Rodney Crowell,
The Outsider
(Columbia, 2005)

Rodney Crowell is a proven songwriter, having begun his career back in the 1970s as part of Emmylou Harris's Hot Band and written some of her more memorable material from that era, such as "'Til I Can Gain Control Again" and "Tulsa Queen." Whilst his knack for creating great songs is undeniable, I struggle to warm to his own recordings. In particular on this recording, I find the country-rock sound a bit repetitive across all the tracks. There are moments lyrically that should jump out and grab you, but for me, it just failed to muster this type of connection.

There are several tracks on The Outsider with some rather feisty lyrics, but the performances seem to lack the necessary conviction to give them real bite. "The Obscenity Prayer" tells of all the vacuous wants and needs of the modern western world and contrasts them cleverly with casual references to some real hard-hitting issues.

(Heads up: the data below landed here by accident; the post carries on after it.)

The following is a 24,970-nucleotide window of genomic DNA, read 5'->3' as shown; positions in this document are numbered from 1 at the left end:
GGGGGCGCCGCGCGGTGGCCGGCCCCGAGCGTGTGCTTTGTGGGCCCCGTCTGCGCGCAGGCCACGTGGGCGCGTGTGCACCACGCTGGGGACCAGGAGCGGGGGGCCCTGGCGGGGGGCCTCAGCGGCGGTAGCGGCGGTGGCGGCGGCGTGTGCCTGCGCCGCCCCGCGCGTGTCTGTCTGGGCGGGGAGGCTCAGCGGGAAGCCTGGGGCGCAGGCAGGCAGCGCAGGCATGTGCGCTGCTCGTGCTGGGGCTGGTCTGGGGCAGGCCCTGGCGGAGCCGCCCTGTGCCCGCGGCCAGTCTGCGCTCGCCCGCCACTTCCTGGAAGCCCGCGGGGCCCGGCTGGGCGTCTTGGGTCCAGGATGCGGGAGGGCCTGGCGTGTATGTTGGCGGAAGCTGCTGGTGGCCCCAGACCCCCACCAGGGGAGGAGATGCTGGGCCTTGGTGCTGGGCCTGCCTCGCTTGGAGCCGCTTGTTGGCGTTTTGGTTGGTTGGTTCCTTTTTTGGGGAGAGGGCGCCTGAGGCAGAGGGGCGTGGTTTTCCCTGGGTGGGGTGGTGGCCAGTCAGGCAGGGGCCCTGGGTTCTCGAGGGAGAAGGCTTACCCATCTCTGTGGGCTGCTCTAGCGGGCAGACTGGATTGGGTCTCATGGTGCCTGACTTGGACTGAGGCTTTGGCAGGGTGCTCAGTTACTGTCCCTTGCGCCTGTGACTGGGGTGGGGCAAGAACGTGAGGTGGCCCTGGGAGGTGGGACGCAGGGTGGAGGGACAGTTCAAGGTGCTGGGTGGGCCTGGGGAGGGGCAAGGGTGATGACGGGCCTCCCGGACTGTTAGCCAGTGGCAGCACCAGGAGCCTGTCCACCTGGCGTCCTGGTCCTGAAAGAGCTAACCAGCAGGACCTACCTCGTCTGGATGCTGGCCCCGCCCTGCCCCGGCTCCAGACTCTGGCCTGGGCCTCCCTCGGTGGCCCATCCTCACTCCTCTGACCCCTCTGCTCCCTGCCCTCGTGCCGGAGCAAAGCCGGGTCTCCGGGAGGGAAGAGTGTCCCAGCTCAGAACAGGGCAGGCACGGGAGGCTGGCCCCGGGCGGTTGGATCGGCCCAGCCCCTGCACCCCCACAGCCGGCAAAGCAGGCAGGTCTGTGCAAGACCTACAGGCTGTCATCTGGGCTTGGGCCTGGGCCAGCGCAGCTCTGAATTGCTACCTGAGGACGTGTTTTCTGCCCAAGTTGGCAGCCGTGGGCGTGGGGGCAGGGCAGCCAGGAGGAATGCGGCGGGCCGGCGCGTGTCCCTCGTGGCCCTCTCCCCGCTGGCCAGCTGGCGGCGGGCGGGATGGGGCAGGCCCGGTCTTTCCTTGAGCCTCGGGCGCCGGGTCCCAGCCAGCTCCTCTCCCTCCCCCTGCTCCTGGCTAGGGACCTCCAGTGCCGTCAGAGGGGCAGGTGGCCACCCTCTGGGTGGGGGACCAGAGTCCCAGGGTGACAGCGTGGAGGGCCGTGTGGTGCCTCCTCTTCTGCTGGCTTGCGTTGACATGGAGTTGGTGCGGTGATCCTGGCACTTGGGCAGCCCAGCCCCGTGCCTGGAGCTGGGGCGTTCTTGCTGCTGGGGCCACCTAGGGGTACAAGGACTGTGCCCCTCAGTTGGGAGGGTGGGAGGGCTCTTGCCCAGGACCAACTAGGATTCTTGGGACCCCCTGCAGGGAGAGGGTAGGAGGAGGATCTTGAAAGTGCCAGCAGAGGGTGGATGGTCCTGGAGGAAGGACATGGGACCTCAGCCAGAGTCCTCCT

The lyrics perfectly illustrate the paradox of a world that cares so much about material belongings yet remains indifferent about those issues that really matter: "I can search for truth some other time / but right now I just want to get what's mine." Crowell also voices his disdain for U.S. politics in "Don't Get Me Started," but simultaneously attempts to appease his patriotic countrymen, which actually turns the song into a bit of a cop-out: "I was born in America and I'm proud of that fact / I wish the rest of the world would get off our back." Both of these songs have powerful lyrics, but the performance lacks balls!

The classiest moment on the album is Crowell's duet with the ever sublime Emmylou Harris, on Bob Dylan's "Shelter From the Storm." The change of key between Crowell's and Harris's verses is not so subtle and jars slightly on the ear, but it's hard to deny the class that Harris's vocals bring to all that she graces. The final track, "We Can't Turn Back Now," provides some respite from the bland sound, having a slight Celtic feel to it, courtesy of John Mock's concertina and tin whistle and Jonathan Yudkin's fiddle.

I don't want to be overly critical here. The Outsider is a fine collection of strong material, but Crowell's vocals and the overall production don't hit the mark for me -- I just don't hear any passion.

by Mike Wilson
10 February 2007

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